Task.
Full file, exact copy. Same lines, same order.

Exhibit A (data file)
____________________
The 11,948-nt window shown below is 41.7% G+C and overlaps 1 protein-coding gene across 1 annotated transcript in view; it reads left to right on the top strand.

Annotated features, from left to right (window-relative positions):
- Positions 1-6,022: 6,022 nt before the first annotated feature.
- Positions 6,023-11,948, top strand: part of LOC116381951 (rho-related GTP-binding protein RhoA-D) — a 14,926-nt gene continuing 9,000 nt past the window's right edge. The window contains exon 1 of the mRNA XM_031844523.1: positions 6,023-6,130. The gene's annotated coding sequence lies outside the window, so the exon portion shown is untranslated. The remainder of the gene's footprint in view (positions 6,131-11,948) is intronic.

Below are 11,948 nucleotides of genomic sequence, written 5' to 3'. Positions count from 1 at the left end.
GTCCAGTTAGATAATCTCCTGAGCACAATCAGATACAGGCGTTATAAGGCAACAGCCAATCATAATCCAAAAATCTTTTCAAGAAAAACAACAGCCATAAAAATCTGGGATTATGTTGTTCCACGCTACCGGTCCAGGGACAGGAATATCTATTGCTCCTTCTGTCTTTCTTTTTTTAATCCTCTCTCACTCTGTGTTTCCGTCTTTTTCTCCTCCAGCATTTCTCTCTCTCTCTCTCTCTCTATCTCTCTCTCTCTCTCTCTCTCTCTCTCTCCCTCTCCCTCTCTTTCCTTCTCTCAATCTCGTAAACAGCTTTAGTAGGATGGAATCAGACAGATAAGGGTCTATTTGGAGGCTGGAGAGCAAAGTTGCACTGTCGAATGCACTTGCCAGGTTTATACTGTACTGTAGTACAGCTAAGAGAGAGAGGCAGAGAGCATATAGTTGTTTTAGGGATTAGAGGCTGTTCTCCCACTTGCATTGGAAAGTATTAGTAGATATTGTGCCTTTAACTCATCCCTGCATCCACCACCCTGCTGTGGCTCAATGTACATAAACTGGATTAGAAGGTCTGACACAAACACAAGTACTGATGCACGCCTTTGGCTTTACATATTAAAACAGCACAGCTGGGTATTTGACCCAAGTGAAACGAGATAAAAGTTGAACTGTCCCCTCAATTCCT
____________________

The 11,948-nt window shown below is 41.7% G+C and overlaps 1 protein-coding gene across 1 annotated transcript in view; it reads left to right on the top strand.

Annotated features, from left to right (window-relative positions):
- Positions 1-6,022: 6,022 nt before the first annotated feature.
- Positions 6,023-11,948, top strand: part of LOC116381951 (rho-related GTP-binding protein RhoA-D) — a 14,926-nt gene continuing 9,000 nt past the window's right edge. The window contains exon 1 of the mRNA XM_031844523.1: positions 6,023-6,130. The gene's annotated coding sequence lies outside the window, so the exon portion shown is untranslated. The remainder of the gene's footprint in view (positions 6,131-11,948) is intronic.

Below are 11,948 nucleotides of genomic sequence, written 5' to 3'. Positions count from 1 at the left end.
GTCCAGTTAGATAATCTCCTGAGCACAATCAGATACAGGCGTTATAAGGCAACAGCCAATCATAATCCAAAAATCTTTTCAAGAAAAACAACAGCCATAAAAATCTGGGATTATGTTGTTCCACGCTACCGGTCCAGGGACAGGAATATCTATTGCTCCTTCTGTCTTTCTTTTTTTAATCCTCTCTCACTCTGTGTTTCCGTCTTTTTCTCCTCCAGCATTTCTCTCTCTCTCTCTCTCTCTATCTCTCTCTCTCTCTCTCTCTCTCTCTCTCCCTCTCCCTCTCTTTCCTTCTCTCAATCTCGTAAACAGCTTTAGTAGGATGGAATCAGACAGATAAGGGTCTATTTGGAGGCTGGAGAGCAAAGTTGCACTGTCGAATGCACTTGCCAGGTTTATACTGTACTGTAGTACAGCTAAGAGAGAGAGGCAGAGAGCATATAGTTGTTTTAGGGATTAGAGGCTGTTCTCCCACTTGCATTGGAAAGTATTAGTAGATATTGTGCCTTTAACTCATCCCTGCATCCACCACCCTGCTGTGGCTCAATGTACATAAACTGGATTAGAAGGTCTGACACAAACACAAGTACTGATGCACGCCTTTGGCTTTACATATTAAAACAGCACAGCTGGGTATTTGACCCAAGTGAAACGAGATAAAAGTTGAACTGTCCCCTCAATTCCT